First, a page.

That bad word, “homemaker”
I’ve instinctively struggled with the idea of gendered roles in marriage since we got engaged two years and two months ago. I’d like to think I’m closer to settling the matter in my mind by now but every time I turn a corner I find myself pausing, uncertain of where to go.
I’ve been thinking about it a lot recently since I’m about to enter a long stretch where the home, in a very real way, will be my domain. I’m not saying that having a baby will confine me staying home but I won’t be working, at least not for money, for a spell and I imagine that I’ll not be able to ignore the dishes quite as well as I’ve done in the past. So, by default, I will probably become a “homemaker”.
That word is hot and cold in my mouth, even though the transition’s already been happening. For the past few months I’ve worked primarily from home. The flexibility of my work has meant that we finally have a laundry day, our meals are generally planned and for the first time since we’ve been married, everything (save one mini suitcase) is unpacked. Furthermore, and this will make those who knew me even three years ago gasp, the house gets tidied and cleaned at some point every week.
I find myself taking pride in it, not in the sense that I’m fulfilling some feminine role (though there’s a bit of that too, if I’m completely honest) because competence is enjoyable. It’s like how I felt learning to play the guitar. There’s some creative fulfillment in it as well, as if acquiring new ways to be thrifty and changing the look of a room bore resemblance to writing a song. I also like the hospitality it allows. I usually don’t have to mentally check whether the house looks too much like a farmyard’s come and had its fun in it before inviting someone to spend time with us, spur of the moment.
I guess I feel a bit like it’s a “spousonomics” type of exchange between Laurence and I. For one thing, he works much longer hours than I do and earns a great deal more so I feel a bit like taking care of things domestic is my contribution to the “business” of our marriage. If the roles were reversed, I expect he’d be the one making sure things are spic and span.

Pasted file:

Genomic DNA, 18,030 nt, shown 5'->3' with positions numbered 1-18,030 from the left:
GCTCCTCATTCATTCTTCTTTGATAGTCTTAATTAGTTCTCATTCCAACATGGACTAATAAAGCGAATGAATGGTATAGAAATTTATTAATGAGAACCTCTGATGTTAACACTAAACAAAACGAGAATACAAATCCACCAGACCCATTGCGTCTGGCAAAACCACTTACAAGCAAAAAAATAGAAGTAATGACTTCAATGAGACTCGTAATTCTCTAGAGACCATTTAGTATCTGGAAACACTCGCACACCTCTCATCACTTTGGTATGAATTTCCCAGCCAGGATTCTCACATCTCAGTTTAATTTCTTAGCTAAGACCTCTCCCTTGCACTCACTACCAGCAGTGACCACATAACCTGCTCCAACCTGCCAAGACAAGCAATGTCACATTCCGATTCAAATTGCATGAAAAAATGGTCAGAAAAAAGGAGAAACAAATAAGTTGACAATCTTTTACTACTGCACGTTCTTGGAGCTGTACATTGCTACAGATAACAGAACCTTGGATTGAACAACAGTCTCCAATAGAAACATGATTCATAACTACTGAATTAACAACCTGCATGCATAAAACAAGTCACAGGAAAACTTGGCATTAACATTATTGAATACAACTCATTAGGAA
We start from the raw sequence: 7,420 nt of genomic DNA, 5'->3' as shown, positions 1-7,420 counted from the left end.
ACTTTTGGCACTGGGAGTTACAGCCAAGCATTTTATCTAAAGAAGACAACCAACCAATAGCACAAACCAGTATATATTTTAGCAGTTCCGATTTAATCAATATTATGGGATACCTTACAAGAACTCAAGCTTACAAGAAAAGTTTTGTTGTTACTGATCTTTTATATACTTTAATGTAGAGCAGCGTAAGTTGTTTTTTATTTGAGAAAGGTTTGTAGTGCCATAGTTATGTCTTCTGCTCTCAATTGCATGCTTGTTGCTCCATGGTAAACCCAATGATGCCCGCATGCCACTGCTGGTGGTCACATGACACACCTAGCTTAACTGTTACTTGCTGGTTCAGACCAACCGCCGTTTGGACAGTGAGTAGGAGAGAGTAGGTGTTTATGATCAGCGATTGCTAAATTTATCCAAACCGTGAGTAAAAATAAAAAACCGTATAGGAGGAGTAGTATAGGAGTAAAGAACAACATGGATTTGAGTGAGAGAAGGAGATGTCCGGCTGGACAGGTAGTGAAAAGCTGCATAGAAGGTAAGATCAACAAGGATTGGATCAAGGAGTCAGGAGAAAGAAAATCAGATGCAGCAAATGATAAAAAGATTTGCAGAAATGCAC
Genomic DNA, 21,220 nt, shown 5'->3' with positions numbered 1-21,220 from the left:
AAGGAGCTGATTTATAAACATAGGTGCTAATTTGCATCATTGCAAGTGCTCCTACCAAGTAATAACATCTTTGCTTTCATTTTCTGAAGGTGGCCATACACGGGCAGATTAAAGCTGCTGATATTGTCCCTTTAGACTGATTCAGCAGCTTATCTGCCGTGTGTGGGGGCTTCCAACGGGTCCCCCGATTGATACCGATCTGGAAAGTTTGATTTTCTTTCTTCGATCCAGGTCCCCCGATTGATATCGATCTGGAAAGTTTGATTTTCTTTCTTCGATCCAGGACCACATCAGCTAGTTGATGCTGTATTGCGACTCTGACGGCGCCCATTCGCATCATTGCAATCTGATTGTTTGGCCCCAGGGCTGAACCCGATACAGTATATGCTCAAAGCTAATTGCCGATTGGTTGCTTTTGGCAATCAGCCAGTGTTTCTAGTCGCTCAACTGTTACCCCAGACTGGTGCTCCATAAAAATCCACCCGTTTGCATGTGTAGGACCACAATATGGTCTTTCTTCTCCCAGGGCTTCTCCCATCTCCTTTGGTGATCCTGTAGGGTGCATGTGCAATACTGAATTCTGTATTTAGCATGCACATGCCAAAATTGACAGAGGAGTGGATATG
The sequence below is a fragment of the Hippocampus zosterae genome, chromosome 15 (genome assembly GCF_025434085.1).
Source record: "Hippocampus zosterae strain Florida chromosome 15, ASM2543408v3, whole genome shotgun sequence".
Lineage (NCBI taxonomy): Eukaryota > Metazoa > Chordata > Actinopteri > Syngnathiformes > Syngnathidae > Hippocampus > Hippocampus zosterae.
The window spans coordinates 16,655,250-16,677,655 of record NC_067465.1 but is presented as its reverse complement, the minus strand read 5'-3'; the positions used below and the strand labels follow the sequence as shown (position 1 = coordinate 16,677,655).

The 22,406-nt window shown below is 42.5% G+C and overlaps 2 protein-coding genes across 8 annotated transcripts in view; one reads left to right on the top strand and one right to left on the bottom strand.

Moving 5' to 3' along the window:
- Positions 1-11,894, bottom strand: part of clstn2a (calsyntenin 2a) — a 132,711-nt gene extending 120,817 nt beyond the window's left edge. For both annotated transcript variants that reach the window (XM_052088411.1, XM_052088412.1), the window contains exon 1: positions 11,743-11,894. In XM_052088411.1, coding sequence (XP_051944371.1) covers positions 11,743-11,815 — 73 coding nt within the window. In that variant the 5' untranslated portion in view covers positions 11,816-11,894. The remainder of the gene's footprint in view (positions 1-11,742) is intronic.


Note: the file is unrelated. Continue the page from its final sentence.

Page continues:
But it’s a relational thing too. Something we discovered when taking a marriage preparation course (let me tell you, this was one of the hardest things I’ve done, one of the crappest times in my life but made our first year so much easier because all our personal rubbish was out in the open) was that he experiences love most strongly through acts of service and I through quality time. He really makes the effort to give me what I need and it would be more than a little selfish for me not to do the same.
So, it sounds like I’m down with this homemaking thing, no “issues” attached. But I’m not. I’m overly sensitive to any time I feel like I’m doing all of it (I never am) though I’m happy, time allowing, to do the lion’s share of it. When things do become messy because I’m too busy, tired or ill, I find myself making defensive jokes about being “a defective domestic goddess” or if I’m really trying to elicit a reaction, “a bad wife” – not that I actually think vacuuming has the slightest thing to do with being a woman or married.
These barbs protect the woman inside who’s scared of being taken for granted the way a lot of the women I grew up amongst were. Beneath their harsh tone, they’re quietly saying to him: “I know you’re not oppressive or distracted. I know you’re involved, happy to muck in with these silly domestic things. But I’m scared that eventually you’ll stop seeing me.” And that’s not fair to him. He’s done nothing for me to expect the worst.